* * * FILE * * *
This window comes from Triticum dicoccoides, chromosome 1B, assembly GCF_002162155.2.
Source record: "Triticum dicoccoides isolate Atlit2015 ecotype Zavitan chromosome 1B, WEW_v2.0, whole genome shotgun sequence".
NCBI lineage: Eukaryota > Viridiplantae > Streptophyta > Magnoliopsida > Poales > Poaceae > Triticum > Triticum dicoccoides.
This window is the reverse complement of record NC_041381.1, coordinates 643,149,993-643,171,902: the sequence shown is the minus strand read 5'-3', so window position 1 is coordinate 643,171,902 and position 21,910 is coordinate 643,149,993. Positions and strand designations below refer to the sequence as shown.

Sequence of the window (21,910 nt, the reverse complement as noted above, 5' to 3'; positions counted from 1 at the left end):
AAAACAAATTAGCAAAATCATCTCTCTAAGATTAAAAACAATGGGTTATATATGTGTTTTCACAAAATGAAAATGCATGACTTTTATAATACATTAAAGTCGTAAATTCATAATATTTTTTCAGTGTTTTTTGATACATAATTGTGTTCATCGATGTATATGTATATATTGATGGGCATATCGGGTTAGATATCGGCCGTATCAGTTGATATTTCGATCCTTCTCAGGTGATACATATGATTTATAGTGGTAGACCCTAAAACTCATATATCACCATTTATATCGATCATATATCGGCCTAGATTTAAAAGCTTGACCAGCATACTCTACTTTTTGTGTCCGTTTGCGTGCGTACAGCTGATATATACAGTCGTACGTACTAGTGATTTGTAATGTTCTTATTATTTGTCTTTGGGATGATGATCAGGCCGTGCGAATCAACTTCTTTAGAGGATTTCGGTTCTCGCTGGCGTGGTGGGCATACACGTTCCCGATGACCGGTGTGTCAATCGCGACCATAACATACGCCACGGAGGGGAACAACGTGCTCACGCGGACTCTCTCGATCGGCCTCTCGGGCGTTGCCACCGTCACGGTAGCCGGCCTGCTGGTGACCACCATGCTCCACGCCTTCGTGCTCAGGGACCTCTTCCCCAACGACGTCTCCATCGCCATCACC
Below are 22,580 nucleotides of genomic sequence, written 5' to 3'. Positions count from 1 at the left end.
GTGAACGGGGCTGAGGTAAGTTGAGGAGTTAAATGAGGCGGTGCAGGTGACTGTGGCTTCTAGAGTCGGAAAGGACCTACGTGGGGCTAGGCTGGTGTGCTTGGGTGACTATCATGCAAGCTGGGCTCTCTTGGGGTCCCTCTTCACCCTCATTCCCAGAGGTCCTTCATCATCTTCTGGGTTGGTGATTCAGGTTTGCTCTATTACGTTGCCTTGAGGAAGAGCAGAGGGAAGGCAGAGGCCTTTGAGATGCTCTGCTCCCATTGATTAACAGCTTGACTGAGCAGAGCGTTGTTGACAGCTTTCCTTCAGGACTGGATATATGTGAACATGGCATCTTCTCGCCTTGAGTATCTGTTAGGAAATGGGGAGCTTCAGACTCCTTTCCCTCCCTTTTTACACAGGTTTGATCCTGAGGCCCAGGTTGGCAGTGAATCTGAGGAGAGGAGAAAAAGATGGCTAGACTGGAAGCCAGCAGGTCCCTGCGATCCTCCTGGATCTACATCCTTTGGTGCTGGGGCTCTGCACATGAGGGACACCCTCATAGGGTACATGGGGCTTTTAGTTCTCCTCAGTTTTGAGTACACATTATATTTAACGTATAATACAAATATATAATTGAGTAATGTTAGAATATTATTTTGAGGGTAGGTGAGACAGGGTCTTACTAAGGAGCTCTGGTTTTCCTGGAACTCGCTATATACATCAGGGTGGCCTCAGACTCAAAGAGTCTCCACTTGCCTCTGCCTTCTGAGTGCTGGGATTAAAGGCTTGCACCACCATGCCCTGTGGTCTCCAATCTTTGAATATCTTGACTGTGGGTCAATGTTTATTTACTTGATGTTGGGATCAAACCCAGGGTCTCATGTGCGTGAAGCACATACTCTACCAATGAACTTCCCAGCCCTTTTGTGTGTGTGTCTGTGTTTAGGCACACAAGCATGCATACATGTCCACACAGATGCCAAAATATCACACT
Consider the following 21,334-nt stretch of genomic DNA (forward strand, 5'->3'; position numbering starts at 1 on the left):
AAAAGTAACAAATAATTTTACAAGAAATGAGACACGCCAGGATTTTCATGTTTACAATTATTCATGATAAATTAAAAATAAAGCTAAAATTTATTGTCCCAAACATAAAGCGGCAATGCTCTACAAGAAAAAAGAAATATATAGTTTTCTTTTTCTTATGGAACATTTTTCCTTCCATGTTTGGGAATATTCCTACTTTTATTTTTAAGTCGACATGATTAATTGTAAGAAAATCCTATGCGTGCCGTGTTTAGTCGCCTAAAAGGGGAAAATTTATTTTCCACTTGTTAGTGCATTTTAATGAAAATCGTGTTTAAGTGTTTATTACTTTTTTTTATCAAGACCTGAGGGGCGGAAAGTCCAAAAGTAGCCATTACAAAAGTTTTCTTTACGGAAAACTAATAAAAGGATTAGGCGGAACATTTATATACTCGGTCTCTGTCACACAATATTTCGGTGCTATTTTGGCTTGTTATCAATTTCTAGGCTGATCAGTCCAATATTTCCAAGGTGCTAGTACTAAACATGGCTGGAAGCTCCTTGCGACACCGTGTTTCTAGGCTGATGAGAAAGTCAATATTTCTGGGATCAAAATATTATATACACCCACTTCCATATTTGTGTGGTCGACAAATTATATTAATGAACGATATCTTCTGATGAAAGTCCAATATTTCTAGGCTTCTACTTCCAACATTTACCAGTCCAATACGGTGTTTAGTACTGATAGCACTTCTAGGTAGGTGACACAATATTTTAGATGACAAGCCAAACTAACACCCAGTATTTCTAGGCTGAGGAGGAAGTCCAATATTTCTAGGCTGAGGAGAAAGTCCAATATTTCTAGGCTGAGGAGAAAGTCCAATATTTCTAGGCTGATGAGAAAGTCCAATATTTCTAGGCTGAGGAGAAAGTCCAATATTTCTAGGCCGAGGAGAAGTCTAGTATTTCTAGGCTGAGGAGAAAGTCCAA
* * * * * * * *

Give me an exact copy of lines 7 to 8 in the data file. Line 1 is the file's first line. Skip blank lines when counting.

Below are 22,580 nucleotides of genomic sequence, written 5' to 3'. Positions count from 1 at the left end.
GTGAACGGGGCTGAGGTAAGTTGAGGAGTTAAATGAGGCGGTGCAGGTGACTGTGGCTTCTAGAGTCGGAAAGGACCTACGTGGGGCTAGGCTGGTGTGCTTGGGTGACTATCATGCAAGCTGGGCTCTCTTGGGGTCCCTCTTCACCCTCATTCCCAGAGGTCCTTCATCATCTTCTGGGTTGGTGATTCAGGTTTGCTCTATTACGTTGCCTTGAGGAAGAGCAGAGGGAAGGCAGAGGCCTTTGAGATGCTCTGCTCCCATTGATTAACAGCTTGACTGAGCAGAGCGTTGTTGACAGCTTTCCTTCAGGACTGGATATATGTGAACATGGCATCTTCTCGCCTTGAGTATCTGTTAGGAAATGGGGAGCTTCAGACTCCTTTCCCTCCCTTTTTACACAGGTTTGATCCTGAGGCCCAGGTTGGCAGTGAATCTGAGGAGAGGAGAAAAAGATGGCTAGACTGGAAGCCAGCAGGTCCCTGCGATCCTCCTGGATCTACATCCTTTGGTGCTGGGGCTCTGCACATGAGGGACACCCTCATAGGGTACATGGGGCTTTTAGTTCTCCTCAGTTTTGAGTACACATTATATTTAACGTATAATACAAATATATAATTGAGTAATGTTAGAATATTATTTTGAGGGTAGGTGAGACAGGGTCTTACTAAGGAGCTCTGGTTTTCCTGGAACTCGCTATATACATCAGGGTGGCCTCAGACTCAAAGAGTCTCCACTTGCCTCTGCCTTCTGAGTGCTGGGATTAAAGGCTTGCACCACCATGCCCTGTGGTCTCCAATCTTTGAATATCTTGACTGTGGGTCAATGTTTATTTACTTGATGTTGGGATCAAACCCAGGGTCTCATGTGCGTGAAGCACATACTCTACCAATGAACTTCCCAGCCCTTTTGTGTGTGTGTCTGTGTTTAGGCACACAAGCATGCATACATGTCCACACAGATGCCAAAATATCACACT